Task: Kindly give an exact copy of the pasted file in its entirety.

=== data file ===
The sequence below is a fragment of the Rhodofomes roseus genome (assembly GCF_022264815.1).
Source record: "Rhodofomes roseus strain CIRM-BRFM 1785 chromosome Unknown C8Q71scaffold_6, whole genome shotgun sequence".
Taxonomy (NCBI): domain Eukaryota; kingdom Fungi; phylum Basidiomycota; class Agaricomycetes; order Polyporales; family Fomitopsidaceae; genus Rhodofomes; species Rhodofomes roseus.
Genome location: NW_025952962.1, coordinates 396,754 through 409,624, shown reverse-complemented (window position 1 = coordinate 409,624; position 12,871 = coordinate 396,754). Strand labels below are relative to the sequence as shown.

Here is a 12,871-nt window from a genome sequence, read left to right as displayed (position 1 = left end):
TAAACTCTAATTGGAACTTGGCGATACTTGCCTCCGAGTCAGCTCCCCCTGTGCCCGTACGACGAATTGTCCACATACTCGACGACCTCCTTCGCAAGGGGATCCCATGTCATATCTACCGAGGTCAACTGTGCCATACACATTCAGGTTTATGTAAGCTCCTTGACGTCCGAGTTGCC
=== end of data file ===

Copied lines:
The sequence below is a fragment of the Rhodofomes roseus genome (assembly GCF_022264815.1).
Source record: "Rhodofomes roseus strain CIRM-BRFM 1785 chromosome Unknown C8Q71scaffold_6, whole genome shotgun sequence".
Taxonomy (NCBI): domain Eukaryota; kingdom Fungi; phylum Basidiomycota; class Agaricomycetes; order Polyporales; family Fomitopsidaceae; genus Rhodofomes; species Rhodofomes roseus.
Genome location: NW_025952962.1, coordinates 396,754 through 409,624, shown reverse-complemented (window position 1 = coordinate 409,624; position 12,871 = coordinate 396,754). Strand labels below are relative to the sequence as shown.

Here is a 12,871-nt window from a genome sequence, read left to right as displayed (position 1 = left end):
TAAACTCTAATTGGAACTTGGCGATACTTGCCTCCGAGTCAGCTCCCCCTGTGCCCGTACGACGAATTGTCCACATACTCGACGACCTCCTTCGCAAGGGGATCCCATGTCATATCTACCGAGGTCAACTGTGCCATACACATTCAGGTTTATGTAAGCTCCTTGACGTCCGAGTTGCC